This month's 5 Questions features artist Sanford Biggers:
Time is my recent fascination. By that I mean the effect that time has on history, how past truths are debunked over time through research and new understandings. For example, the New York Times recently reported that Memorial Day actually began on May 1, 1865, when Black workmen re-buried over 250 Union Army casualties and later, with other freedpeople, White missionaries and teachers, staged a 10,000 person parade and celebration.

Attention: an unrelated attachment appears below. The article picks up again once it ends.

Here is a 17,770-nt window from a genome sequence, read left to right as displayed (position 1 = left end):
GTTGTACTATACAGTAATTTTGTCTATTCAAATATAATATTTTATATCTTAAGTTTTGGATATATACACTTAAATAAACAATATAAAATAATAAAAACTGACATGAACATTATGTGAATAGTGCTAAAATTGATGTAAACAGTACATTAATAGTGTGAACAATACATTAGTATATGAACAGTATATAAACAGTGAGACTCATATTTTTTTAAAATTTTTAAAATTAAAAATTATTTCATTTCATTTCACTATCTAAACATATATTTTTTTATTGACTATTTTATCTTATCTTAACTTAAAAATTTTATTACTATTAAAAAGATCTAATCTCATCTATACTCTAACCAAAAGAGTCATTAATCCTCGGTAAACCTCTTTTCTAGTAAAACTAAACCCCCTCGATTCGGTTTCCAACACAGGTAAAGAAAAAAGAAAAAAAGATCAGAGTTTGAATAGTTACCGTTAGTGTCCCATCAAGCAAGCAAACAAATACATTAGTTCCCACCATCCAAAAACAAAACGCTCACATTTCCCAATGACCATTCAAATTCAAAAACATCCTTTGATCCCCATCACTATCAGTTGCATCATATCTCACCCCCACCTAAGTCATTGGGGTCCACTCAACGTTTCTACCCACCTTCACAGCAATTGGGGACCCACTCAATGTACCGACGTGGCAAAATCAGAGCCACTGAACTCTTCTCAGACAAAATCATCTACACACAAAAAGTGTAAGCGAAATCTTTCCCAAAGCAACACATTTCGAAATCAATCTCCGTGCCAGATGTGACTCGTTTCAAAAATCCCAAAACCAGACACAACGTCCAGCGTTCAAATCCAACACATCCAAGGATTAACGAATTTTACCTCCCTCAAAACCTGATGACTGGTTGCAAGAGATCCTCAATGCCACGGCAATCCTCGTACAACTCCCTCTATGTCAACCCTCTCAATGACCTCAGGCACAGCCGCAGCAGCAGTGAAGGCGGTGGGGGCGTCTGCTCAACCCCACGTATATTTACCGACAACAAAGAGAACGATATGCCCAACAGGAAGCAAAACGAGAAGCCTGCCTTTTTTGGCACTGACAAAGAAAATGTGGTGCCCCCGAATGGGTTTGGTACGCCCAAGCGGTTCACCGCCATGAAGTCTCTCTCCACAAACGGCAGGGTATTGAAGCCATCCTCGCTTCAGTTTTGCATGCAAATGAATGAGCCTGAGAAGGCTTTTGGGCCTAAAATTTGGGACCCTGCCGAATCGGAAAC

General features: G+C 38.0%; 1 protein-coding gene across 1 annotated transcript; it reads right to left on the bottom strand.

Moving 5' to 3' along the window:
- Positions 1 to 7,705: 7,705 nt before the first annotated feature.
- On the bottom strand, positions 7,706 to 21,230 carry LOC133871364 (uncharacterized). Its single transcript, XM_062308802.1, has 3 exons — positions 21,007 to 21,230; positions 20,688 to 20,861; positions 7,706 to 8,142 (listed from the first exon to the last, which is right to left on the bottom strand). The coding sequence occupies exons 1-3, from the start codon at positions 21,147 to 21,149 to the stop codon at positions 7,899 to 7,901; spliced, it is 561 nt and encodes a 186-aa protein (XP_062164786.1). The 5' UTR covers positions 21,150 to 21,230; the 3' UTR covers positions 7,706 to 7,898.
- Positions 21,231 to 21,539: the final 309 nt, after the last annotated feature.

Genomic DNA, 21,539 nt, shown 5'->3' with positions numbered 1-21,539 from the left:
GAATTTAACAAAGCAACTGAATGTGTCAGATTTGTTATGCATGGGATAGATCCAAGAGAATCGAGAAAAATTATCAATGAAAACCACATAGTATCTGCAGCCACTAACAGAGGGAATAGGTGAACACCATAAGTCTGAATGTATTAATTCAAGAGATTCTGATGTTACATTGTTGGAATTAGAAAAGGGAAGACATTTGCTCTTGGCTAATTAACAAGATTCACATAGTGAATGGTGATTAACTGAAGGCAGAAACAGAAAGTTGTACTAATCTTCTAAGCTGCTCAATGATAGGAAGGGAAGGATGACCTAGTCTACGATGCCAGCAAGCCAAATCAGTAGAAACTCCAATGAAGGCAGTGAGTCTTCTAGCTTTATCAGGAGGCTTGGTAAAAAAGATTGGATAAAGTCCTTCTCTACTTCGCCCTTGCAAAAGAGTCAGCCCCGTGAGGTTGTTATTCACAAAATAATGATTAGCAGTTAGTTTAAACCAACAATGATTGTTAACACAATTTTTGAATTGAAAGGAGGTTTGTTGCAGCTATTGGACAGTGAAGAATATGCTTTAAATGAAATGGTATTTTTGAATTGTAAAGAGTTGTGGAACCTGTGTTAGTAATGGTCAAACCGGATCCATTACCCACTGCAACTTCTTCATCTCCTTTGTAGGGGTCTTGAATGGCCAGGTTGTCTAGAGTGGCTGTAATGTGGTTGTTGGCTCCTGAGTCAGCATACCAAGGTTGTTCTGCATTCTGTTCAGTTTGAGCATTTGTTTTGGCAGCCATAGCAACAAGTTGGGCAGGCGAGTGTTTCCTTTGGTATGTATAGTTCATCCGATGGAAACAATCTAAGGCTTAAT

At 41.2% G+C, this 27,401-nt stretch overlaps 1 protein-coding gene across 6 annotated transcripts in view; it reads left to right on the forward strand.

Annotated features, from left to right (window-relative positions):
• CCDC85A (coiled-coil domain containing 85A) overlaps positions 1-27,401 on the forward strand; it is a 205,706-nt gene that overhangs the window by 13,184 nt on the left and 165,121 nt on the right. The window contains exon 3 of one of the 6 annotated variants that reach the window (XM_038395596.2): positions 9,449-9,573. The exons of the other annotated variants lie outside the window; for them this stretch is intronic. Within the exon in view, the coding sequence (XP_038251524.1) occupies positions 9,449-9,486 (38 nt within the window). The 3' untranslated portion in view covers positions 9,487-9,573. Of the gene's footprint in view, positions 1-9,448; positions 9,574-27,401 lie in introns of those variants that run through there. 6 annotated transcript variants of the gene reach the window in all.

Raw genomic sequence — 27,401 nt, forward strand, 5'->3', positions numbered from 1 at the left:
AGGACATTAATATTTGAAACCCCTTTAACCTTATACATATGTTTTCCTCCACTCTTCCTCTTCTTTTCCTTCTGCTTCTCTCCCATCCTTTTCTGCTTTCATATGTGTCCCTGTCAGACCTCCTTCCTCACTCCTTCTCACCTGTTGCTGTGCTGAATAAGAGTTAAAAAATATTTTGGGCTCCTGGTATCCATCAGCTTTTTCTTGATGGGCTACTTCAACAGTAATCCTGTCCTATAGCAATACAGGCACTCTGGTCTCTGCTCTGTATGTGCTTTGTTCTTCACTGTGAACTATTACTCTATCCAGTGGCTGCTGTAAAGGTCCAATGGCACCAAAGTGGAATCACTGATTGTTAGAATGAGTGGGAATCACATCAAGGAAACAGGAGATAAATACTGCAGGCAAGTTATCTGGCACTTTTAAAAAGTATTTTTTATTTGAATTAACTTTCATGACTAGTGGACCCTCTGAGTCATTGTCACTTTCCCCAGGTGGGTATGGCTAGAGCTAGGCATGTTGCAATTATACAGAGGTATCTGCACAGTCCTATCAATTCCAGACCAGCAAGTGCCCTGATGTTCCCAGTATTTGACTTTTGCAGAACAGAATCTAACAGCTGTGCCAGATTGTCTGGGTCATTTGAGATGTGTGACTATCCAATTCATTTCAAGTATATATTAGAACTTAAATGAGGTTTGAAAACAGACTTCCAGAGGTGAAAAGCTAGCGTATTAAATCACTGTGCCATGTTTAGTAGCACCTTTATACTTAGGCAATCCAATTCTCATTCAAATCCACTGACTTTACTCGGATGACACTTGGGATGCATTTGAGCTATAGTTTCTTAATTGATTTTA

I’ll provide a few examples from my own work. A few years ago I made a series of chrome plated lawn jockeys based on the story of Jocko Graves. Jocko was a stable boy who sought to fight alongside George Washington. Deemed too young, Jocko was ordered to maintain the stables and keep a lantern lit to guide troops home after battle. One evening, Washington and his troops returned finding Jocko frozen to death, still clenching the lantern. Touched, Washington erected a statue at Mount Vernon honoring Jocko. Later replicas evolved/devolved into the lawn jockeys we are more familiar with before being denounced as derogatory symbols after slavery. Ironically, some lawn jockeys were reportedly used as markers along the Underground Railroad. The three sculptures in the series Jocko, are frozen in a state of emergence and dissolution, symbolizing the conflicted history of Jocko and the lawn jockeys he inspired. Similarly, my recent repurposed quilt drawings entertain the contested history of whether or not quilts were used as “signposts” along the Underground Railroad.